At the time of the termination hearing, the mother had met some of the case plan requirements. She completed substance-abuse treatment and had submitted negative drug tests. But concerns regarding the mother's mental-health needs and protective capacity remained addressed. The mother continued to deny knowing anything about how K.W. was injured, and she maintained that D.M. was lying about the father's abuse. But she acknowledged the father had “dropped” the child and that he had been violent toward her in the past. In September 2019, the mother stated she did not believe the father would hurt the children. Despite the mother's awareness that her protective capabilities were one of the main hurdles toward reunification with her children, she made no progress to gain insight or accept responsibility for her decisions. The juvenile court stated:

While [the mother] has “checked the boxes,” her actions and statements continue to put into question her ability to keep her children safe from neglect and abuse. She continues to display anger and frustration during visits, especially toward [D.M.]. She remains in a relationship with the man who has harmed her and her children and continues to defend him, if not herself as she failed to seek immediate medical attention for [K.W.] and continues to defend [F.M.].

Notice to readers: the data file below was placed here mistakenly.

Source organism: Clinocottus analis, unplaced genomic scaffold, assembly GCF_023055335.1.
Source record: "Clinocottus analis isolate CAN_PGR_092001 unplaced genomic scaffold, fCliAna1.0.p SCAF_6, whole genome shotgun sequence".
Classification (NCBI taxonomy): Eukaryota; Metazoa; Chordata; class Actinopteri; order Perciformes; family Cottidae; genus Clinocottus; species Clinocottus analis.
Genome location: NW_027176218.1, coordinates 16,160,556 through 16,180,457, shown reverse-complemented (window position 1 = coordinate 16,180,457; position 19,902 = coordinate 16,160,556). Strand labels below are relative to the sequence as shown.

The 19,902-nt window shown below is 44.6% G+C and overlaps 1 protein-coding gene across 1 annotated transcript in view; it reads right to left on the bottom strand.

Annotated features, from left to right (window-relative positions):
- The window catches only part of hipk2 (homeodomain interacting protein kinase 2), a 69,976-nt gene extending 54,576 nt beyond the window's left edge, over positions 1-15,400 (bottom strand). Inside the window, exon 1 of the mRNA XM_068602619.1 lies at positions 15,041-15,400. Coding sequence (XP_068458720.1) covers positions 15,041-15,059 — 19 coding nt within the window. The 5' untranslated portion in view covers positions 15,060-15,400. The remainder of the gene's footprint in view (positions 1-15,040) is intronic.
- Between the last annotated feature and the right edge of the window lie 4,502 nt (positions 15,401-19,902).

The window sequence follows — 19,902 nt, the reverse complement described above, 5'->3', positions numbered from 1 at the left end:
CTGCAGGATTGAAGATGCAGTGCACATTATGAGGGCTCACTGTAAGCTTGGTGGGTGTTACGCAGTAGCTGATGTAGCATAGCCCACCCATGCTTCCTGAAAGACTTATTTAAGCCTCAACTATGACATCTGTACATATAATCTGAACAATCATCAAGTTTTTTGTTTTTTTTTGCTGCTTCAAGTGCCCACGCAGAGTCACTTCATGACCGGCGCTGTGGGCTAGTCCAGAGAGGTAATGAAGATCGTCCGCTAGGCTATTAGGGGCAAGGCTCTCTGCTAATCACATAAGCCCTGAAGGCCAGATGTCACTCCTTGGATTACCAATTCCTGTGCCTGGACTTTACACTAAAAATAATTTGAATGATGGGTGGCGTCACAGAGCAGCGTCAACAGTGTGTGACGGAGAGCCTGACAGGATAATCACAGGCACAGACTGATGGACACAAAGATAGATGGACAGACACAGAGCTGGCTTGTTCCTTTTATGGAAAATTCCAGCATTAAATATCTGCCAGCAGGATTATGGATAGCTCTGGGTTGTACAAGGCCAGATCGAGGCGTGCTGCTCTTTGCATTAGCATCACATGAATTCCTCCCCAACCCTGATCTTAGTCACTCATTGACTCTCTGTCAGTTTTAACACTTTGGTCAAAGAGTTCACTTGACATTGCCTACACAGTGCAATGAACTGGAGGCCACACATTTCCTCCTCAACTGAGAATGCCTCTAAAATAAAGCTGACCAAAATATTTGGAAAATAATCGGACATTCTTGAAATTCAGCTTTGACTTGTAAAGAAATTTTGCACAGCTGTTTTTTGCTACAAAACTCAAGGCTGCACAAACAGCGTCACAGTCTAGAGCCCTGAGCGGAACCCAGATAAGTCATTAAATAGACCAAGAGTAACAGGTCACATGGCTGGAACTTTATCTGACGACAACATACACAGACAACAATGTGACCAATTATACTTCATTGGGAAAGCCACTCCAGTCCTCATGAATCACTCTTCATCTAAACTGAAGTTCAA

Participating in services is not enough. There appears to be a lack of bonding between [the mother] and the children. She has a lack of insight, poor judgment, poor knowledge of what Is developmentally age-appropriate care, and has engaged in activities that are harmful and illegal. Her marijuana usage is the least of the issues that exist. She has clearly not addressed her anger. She has clearly chosen to protect [F.M.] and herself rather than her children. These children would not be safe if returned to the custody of their mother now or at any time in the foreseeable future pursuant to Iowa Code section 232.102. It is clear to this court that her children are not her priority.

We concur in the court's finding that the children could not be returned to the mother's custody at the time of the termination hearing. Iowa Code section 232.116(1)(h) and (f) was satisfied.

The mother also claims she should be granted a six-month extension to work toward reunification. Although the juvenile court observed the mother clearly loved the children, the court observed that visitation continued to be fully supervised and no meaningful progress toward reunification had been made: